This is the third and final draft in my three-part series on living a principle-centered life. In the first draft, we talked about identifying our center(s). Following that, we talked about operating from a principle center. In this final draft, let’s delve deeper into how creating (and living) our personal mission statement will help direct our lives in the right direction.
A personal mission statement, is a statement of your values in action based on correct principles. It acts as a self-governing constitution for our lives, not unlike the written principles that nations measure their respective laws against.
In other words, it’s the code by which we live.
Similarly, this statement acts as a personal constitution against which every decision in our life should be evaluated, especially in regards to the most effective uses of our time and attention. It serves as a document by which we make everyday decisions, as well as life-changing decisions for the future.
Like a country’s constitution, a personal statement remains fundamentally changeless.
A personal mission statement reveals its value most readily in difficult situations and crises, offering a handy reference point that always gives us clarity on what is to be done.
It’s even more valuable when things around us are constantly changing, acting as a guiding compass that helps us navigate the complexities of life. It enables us to remain centered, and it guides our decision-making process.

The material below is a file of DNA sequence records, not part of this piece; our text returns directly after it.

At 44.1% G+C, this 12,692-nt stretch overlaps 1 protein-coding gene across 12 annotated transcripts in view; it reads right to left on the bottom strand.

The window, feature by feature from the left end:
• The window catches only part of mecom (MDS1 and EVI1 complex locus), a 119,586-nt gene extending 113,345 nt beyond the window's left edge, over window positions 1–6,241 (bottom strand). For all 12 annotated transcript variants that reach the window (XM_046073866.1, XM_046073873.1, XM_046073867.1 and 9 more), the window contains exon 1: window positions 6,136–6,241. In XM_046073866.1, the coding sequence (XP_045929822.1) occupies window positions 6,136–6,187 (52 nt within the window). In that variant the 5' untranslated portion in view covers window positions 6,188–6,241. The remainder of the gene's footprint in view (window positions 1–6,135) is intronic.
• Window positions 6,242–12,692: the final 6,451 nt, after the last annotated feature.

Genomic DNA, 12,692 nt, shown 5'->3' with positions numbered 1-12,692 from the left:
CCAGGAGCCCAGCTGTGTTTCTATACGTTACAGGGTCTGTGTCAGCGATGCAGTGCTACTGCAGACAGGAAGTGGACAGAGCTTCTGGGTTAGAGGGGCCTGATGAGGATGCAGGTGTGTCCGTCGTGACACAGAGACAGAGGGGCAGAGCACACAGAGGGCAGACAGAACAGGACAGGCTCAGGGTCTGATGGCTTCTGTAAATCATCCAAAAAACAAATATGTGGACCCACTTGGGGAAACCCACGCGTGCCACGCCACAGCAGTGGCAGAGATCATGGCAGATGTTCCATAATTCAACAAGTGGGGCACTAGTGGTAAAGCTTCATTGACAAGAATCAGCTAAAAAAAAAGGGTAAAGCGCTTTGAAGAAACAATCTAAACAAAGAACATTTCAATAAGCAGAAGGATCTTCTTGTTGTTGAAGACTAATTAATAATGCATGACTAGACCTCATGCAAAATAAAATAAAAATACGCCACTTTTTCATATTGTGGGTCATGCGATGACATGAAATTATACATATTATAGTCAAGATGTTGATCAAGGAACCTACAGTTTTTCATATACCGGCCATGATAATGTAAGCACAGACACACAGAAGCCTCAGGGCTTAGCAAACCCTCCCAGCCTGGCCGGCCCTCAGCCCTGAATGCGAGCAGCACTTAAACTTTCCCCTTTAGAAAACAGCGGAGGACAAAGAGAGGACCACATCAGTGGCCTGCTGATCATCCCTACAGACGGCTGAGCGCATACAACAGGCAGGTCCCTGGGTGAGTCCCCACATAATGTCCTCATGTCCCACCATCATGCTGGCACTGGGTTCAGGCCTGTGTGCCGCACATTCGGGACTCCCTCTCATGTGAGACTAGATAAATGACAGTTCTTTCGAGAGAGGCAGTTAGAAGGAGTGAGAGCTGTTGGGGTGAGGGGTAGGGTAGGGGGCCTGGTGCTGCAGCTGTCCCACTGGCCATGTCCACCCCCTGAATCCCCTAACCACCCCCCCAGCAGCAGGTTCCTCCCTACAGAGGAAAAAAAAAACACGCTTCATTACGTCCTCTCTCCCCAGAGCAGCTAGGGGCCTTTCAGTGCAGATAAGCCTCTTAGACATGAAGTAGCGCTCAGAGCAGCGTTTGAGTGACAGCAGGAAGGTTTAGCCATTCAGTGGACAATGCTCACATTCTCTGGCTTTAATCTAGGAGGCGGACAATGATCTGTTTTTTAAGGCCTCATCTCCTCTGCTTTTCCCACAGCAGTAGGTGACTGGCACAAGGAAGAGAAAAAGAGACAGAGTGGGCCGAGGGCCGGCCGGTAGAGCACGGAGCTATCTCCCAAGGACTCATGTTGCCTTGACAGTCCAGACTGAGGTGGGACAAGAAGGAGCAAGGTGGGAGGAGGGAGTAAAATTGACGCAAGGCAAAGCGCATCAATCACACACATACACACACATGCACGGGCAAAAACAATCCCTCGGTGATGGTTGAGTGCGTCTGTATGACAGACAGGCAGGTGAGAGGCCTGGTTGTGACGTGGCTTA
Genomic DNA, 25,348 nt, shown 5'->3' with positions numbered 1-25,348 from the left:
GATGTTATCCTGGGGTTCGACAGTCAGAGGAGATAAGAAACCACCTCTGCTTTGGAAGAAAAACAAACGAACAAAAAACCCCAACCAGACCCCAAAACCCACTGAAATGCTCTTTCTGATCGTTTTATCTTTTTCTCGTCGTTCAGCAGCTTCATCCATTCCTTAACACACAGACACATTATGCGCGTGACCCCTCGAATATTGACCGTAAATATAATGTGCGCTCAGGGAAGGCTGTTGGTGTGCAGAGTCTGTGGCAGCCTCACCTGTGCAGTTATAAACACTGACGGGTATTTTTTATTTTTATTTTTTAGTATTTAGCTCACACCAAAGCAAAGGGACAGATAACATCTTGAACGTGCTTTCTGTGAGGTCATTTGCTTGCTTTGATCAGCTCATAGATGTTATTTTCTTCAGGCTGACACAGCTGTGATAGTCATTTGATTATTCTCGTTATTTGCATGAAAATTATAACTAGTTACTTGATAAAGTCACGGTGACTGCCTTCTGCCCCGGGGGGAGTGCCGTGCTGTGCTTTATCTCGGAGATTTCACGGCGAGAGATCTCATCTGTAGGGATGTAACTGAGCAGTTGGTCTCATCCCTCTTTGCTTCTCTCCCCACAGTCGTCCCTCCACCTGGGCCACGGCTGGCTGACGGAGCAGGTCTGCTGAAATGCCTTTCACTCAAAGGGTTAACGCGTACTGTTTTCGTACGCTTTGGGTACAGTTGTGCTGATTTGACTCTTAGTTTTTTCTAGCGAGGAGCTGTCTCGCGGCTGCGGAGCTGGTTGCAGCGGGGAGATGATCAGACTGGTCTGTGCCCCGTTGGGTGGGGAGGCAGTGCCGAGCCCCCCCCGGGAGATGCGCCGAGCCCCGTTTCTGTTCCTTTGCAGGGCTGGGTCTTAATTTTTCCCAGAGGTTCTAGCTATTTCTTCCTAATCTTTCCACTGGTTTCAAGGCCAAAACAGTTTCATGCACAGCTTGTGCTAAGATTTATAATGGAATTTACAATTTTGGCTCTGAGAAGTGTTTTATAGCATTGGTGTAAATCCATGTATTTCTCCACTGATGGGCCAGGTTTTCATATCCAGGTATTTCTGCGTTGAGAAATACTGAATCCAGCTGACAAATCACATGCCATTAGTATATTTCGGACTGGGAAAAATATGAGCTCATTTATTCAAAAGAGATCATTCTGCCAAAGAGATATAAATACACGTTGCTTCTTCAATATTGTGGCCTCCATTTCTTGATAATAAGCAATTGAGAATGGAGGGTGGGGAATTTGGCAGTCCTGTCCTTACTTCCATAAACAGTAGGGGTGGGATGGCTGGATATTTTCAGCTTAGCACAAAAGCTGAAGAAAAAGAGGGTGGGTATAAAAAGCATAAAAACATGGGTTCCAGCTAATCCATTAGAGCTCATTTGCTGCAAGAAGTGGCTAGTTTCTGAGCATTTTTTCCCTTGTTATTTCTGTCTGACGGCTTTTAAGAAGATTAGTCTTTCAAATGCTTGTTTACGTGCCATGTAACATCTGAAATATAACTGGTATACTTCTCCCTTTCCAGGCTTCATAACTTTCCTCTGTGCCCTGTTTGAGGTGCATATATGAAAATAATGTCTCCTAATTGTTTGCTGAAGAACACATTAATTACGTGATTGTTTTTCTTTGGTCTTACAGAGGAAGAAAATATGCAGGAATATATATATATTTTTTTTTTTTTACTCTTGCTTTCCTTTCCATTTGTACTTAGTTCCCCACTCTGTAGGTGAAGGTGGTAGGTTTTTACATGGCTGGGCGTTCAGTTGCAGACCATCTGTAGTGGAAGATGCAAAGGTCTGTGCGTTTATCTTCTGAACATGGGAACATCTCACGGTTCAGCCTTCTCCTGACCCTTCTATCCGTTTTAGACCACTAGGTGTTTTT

Victor Frankl said we don’t invent our mission in life as much as we detect it.
We are all unique, and we ought to use our strengths to contribute to this world. Our meaning comes from within. We can proactively choose who we want to be (our character) and what we want to do in our lives (our contribution).
Writing or reviewing a personal mission statement forces you to think clearly and align your behavior with your deepest values and beliefs. You are no longer driven by the situations in your life. You are acting and no longer being acted upon. You have a sense of what you’re trying to do, and you have the values written down as a result of the process so you can make it happen.
Creating a fully-formed mission statement can take weeks, if not months. It takes deep reflection, careful analysis, and many rewrites before the final one can emerge. Even then, you must review and refine it constantly as ever-changing circumstances force new insights upon you.
Here is how we can start the process, which is just as important as the final output. Take a few hours out of the occasional day to be in total solitude. Start by relaxing your mind using deep breathing so that you become quiet inside.
Using our right brain, we visualize images and feelings from the three main areas of our lives, and we capture those things in concrete words with our left brain, thereby creating a written mission statement. It’s important that we keep these ideas broad so we can create a more balanced statement, which will also be easier to work with.
You can draw upon your notes, jotted ideas, or favorite quotes to inspire you to write your statement. Covey says that writing is a psych-neural muscular activity which helps us bridge and integrate our conscious and sub-conscious minds.